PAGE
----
Gabriella Nevarez: #sayhername
Gabriella Nevarez was a 22-year-old woman who was fatally shot by the Sacramento police. 14 bullet holes on the car that Nevarez was driving and at the time police had not yet confirmed how many of those bullets entered her body. After further investigation it was reported that Nevarez was hit with four gunshots to her back, chest, thigh and scalp.
The police were on to Gabriella because of a phone call that they received from her grandmother. Gabriella and her grandmother were in a heated discussion and after this discussion she took her grandmothers car and that’s when her grandmother called the police. Citrus Heights Police said they received a call for a stolen vehicle and tracked the car.
Police said Nevarez evaded them by ramming one patrol car then speeding away at over 70 miles per hour, and occasionally traveling on the wrong side of the road. Police said they opened fire on Nevarez after she rammed another patrol car.
Words from her family
In an interview with Beasley, Gabriella’s grandmother, she said that, according to a witness account, her granddaughter reached back into the car on Sunset Avenue after getting out in an attempt to surrender.
She then went on to say “I don’t know if she was putting the car in park or getting something else. Well that’s when they started firing. They shot her, something like 17 times. “They said they thought she had a weapon. She didn’t have any weapon. She hated guns. She hated guns. She hated violence.”
Beesely said she had further reason to believe Nevarez was standing outside of the car in an attempt to surrender because she found no blood inside of the car and also said her granddaughter was bipolar and often had episodes where she went into a dark place, but that she was not a dangerous girl.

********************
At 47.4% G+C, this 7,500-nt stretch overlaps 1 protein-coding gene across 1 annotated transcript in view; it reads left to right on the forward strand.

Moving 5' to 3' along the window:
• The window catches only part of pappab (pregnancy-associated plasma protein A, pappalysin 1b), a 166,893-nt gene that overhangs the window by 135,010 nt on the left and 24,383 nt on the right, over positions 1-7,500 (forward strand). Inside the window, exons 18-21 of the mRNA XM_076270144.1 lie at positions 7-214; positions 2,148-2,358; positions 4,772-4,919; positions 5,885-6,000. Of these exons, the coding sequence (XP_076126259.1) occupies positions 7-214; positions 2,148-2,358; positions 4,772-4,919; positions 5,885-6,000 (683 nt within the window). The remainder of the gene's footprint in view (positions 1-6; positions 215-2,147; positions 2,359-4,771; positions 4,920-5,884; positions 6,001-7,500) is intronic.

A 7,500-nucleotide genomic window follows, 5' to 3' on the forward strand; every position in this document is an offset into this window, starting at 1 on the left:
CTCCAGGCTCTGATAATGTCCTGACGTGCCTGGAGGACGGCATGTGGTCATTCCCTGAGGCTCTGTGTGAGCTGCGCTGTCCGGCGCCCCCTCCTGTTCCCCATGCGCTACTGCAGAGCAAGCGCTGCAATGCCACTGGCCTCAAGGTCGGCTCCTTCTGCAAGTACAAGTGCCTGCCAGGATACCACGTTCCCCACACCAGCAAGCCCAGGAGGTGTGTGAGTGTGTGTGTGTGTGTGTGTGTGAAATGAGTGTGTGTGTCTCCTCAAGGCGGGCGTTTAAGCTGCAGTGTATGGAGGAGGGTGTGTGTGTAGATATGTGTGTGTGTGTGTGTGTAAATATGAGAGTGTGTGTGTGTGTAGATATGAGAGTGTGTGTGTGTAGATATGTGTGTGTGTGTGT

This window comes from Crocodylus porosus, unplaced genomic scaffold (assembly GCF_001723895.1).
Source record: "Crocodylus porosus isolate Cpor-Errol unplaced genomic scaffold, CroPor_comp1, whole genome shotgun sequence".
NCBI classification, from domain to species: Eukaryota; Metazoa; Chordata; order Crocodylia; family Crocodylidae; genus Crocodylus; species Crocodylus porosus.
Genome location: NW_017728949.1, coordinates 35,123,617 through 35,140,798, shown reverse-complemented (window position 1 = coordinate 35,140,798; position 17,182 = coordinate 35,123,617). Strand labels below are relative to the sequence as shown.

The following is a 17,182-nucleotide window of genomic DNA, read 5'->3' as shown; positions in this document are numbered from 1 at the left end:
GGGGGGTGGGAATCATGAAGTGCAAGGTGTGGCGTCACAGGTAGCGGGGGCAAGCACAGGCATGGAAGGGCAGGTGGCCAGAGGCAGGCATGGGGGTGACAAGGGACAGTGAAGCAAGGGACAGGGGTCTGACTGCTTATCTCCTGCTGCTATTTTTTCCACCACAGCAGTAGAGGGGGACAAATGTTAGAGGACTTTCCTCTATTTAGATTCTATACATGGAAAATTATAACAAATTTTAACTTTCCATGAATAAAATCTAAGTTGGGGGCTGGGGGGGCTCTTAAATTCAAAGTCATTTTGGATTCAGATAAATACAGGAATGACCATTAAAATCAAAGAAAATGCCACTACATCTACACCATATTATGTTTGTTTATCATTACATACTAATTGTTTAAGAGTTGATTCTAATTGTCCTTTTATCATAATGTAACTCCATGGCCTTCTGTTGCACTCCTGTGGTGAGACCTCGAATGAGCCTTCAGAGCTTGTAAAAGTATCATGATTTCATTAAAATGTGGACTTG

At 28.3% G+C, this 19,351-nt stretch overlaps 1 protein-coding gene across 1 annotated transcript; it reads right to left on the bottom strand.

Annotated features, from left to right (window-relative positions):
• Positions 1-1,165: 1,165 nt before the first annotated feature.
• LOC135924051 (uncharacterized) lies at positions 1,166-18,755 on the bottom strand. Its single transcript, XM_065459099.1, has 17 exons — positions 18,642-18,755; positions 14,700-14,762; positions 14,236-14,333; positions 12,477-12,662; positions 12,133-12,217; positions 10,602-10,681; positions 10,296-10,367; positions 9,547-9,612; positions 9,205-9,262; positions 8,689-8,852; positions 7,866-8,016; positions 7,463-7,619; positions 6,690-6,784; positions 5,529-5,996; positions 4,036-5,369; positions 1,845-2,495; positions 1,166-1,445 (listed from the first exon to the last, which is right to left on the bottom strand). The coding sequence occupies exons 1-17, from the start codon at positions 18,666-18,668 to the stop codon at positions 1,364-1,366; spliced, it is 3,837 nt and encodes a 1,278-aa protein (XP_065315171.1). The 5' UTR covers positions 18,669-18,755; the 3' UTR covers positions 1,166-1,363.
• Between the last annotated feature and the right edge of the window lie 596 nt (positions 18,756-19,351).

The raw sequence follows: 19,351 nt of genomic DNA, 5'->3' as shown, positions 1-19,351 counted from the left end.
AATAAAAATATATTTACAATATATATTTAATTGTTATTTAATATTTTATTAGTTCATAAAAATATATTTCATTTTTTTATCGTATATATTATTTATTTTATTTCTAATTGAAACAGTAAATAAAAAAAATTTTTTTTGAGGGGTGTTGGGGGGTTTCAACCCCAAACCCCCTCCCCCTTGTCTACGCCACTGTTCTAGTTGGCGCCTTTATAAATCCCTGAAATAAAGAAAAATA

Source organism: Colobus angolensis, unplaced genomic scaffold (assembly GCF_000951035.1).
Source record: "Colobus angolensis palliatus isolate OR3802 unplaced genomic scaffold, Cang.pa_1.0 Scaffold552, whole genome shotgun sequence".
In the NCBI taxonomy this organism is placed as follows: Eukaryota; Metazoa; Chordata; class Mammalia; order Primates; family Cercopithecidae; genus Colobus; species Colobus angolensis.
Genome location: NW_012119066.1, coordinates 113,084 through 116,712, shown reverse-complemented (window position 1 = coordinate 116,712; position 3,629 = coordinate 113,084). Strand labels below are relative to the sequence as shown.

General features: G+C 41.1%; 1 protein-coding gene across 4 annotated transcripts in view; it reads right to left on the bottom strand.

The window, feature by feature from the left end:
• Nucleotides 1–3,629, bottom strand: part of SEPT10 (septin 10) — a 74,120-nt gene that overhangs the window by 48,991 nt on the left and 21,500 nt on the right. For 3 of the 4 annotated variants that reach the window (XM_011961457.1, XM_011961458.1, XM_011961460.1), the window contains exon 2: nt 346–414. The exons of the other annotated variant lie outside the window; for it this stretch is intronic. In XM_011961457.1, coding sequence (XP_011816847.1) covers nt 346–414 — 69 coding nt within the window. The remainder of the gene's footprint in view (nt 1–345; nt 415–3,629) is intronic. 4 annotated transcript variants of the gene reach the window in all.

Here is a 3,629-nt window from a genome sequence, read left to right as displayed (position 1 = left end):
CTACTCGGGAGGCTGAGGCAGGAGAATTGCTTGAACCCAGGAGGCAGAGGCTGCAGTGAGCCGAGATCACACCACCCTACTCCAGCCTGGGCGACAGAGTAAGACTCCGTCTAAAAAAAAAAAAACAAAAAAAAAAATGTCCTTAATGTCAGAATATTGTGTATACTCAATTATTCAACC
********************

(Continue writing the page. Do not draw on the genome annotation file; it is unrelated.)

Beesley said she told police about her granddaughter’s mental illness, and that she thought she’d end up bringing the car home on her own. I think this is interesting to note because in the very FEW police cases on this incident that I have found they never bring up her mental illness and the state that she was in before the shooting. The first time that this was conveyed through the media was on account of her grandmother a year or two after the incident when she finally decided to speak up about it.
Images of Black Women
To fully understand mental illness and Black women, we must understand how Black women are viewed in this country. These images affect how other people see Black women and how they see themselves. They also play a role in the development and maintenance of anxiety. An “Angry Black Woman” will cuss you out before hearing you out. And they are seen as loud and wild. Because of these stereotypes perpetuated in our society, mental illness in women of color is seen as something that is invalid or exaggerated.
Since this happened in 2014, The investigation has been taken over by the Sacramento County Sheriff’s Office. They cannot comment on the details of this officer involved shooting because of the open investigation. Both officers involved have been placed on administrative leave (2017) and there aren’t any new updates on the case now in 2019.
Why is her story important?
This story is important, and we need to know this story simply because we don’t know it. If we continue to ignore the stories of black women being killed because of police brutality, then nothing will ever happen. Change will never be made. She has a son; she had a girlfriend at the time and family that cares for her and they deserve for her story to be told.
The #SayHerName movement is a response to the Black Lives Matter movement and the mainstream media's tendency to sideline the experiences of black women in the context of police brutality and anti-Black violence. This story is just as important as any other story in the media, but it gets very little attention and even now in 2019 there are still very little updates and reports.
With radical change comes radical claims. We have to demand, or we get nothing.